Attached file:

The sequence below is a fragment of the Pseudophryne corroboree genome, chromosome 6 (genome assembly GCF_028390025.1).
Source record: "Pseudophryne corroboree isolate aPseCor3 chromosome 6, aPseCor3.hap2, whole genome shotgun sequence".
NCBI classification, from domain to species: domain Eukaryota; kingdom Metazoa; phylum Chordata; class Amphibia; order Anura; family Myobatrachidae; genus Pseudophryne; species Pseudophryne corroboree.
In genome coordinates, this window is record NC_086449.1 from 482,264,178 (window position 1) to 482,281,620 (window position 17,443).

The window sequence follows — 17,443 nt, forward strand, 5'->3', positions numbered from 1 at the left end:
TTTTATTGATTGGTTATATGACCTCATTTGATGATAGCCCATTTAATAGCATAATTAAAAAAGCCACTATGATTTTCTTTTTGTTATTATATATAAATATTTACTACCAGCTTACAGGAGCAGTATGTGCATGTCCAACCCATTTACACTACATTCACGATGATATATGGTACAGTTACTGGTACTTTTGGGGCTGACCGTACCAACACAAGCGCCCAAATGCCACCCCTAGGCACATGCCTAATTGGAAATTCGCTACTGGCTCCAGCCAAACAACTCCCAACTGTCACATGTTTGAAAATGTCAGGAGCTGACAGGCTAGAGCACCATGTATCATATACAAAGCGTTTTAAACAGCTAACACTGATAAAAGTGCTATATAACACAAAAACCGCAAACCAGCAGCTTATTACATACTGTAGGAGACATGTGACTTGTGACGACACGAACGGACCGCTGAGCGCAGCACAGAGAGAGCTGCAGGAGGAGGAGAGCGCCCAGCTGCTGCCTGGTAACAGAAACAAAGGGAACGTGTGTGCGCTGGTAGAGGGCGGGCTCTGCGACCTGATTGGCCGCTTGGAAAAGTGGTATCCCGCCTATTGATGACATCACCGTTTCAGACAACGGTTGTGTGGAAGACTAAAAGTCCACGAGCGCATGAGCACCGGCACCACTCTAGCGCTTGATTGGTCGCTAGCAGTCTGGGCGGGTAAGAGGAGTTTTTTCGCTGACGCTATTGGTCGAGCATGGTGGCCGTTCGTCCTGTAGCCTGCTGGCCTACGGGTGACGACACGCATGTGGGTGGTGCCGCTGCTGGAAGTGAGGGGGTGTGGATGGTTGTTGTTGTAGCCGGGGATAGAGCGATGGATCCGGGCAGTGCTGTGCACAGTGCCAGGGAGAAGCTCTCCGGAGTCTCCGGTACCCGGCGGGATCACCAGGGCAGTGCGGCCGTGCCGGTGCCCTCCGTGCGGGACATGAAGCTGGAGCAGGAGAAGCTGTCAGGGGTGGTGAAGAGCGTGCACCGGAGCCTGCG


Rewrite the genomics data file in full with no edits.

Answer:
The sequence below is a fragment of the Pseudophryne corroboree genome, chromosome 6 (genome assembly GCF_028390025.1).
Source record: "Pseudophryne corroboree isolate aPseCor3 chromosome 6, aPseCor3.hap2, whole genome shotgun sequence".
NCBI classification, from domain to species: domain Eukaryota; kingdom Metazoa; phylum Chordata; class Amphibia; order Anura; family Myobatrachidae; genus Pseudophryne; species Pseudophryne corroboree.
In genome coordinates, this window is record NC_086449.1 from 482,264,178 (window position 1) to 482,281,620 (window position 17,443).

The window sequence follows — 17,443 nt, forward strand, 5'->3', positions numbered from 1 at the left end:
TTTTATTGATTGGTTATATGACCTCATTTGATGATAGCCCATTTAATAGCATAATTAAAAAAGCCACTATGATTTTCTTTTTGTTATTATATATAAATATTTACTACCAGCTTACAGGAGCAGTATGTGCATGTCCAACCCATTTACACTACATTCACGATGATATATGGTACAGTTACTGGTACTTTTGGGGCTGACCGTACCAACACAAGCGCCCAAATGCCACCCCTAGGCACATGCCTAATTGGAAATTCGCTACTGGCTCCAGCCAAACAACTCCCAACTGTCACATGTTTGAAAATGTCAGGAGCTGACAGGCTAGAGCACCATGTATCATATACAAAGCGTTTTAAACAGCTAACACTGATAAAAGTGCTATATAACACAAAAACCGCAAACCAGCAGCTTATTACATACTGTAGGAGACATGTGACTTGTGACGACACGAACGGACCGCTGAGCGCAGCACAGAGAGAGCTGCAGGAGGAGGAGAGCGCCCAGCTGCTGCCTGGTAACAGAAACAAAGGGAACGTGTGTGCGCTGGTAGAGGGCGGGCTCTGCGACCTGATTGGCCGCTTGGAAAAGTGGTATCCCGCCTATTGATGACATCACCGTTTCAGACAACGGTTGTGTGGAAGACTAAAAGTCCACGAGCGCATGAGCACCGGCACCACTCTAGCGCTTGATTGGTCGCTAGCAGTCTGGGCGGGTAAGAGGAGTTTTTTCGCTGACGCTATTGGTCGAGCATGGTGGCCGTTCGTCCTGTAGCCTGCTGGCCTACGGGTGACGACACGCATGTGGGTGGTGCCGCTGCTGGAAGTGAGGGGGTGTGGATGGTTGTTGTTGTAGCCGGGGATAGAGCGATGGATCCGGGCAGTGCTGTGCACAGTGCCAGGGAGAAGCTCTCCGGAGTCTCCGGTACCCGGCGGGATCACCAGGGCAGTGCGGCCGTGCCGGTGCCCTCCGTGCGGGACATGAAGCTGGAGCAGGAGAAGCTGTCAGGGGTGGTGAAGAGCGTGCACCGGAGCCTGCG